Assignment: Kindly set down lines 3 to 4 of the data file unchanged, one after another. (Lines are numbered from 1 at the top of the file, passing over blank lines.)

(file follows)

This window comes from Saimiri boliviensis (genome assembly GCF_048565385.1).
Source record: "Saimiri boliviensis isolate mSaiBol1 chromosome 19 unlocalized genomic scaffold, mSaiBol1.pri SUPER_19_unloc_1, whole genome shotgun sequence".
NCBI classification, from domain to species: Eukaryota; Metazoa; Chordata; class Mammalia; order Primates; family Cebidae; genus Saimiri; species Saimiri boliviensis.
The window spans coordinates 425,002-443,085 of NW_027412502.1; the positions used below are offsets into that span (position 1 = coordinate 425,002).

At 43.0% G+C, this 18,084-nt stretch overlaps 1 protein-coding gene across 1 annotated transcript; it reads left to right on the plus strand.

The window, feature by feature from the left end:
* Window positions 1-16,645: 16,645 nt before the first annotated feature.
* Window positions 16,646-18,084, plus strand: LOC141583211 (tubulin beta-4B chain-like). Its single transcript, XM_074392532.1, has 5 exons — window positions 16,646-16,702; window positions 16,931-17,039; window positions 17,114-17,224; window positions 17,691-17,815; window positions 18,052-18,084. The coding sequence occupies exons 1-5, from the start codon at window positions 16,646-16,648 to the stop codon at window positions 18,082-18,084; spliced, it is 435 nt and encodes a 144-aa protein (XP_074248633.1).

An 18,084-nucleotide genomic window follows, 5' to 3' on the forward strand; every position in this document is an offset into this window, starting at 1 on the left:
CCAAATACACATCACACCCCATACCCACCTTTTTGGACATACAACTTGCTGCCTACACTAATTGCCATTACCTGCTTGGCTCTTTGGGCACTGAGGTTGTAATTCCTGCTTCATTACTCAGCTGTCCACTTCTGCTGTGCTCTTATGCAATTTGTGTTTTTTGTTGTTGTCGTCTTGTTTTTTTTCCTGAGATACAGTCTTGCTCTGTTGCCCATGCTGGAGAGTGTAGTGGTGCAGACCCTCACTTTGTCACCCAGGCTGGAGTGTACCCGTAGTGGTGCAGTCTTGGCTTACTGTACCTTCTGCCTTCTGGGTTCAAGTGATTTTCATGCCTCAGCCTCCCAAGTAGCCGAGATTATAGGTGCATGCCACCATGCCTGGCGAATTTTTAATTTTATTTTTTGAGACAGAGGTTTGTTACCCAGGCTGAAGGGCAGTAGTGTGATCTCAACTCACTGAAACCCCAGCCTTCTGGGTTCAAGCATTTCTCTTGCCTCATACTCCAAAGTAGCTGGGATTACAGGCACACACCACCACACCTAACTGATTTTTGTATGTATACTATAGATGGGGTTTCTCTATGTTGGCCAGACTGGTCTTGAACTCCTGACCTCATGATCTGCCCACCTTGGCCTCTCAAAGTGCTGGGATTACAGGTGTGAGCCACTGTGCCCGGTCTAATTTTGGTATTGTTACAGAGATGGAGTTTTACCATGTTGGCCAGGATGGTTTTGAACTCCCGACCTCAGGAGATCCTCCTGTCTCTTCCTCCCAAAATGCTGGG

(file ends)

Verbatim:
NCBI classification, from domain to species: Eukaryota; Metazoa; Chordata; class Mammalia; order Primates; family Cebidae; genus Saimiri; species Saimiri boliviensis.
The window spans coordinates 425,002-443,085 of NW_027412502.1; the positions used below are offsets into that span (position 1 = coordinate 425,002).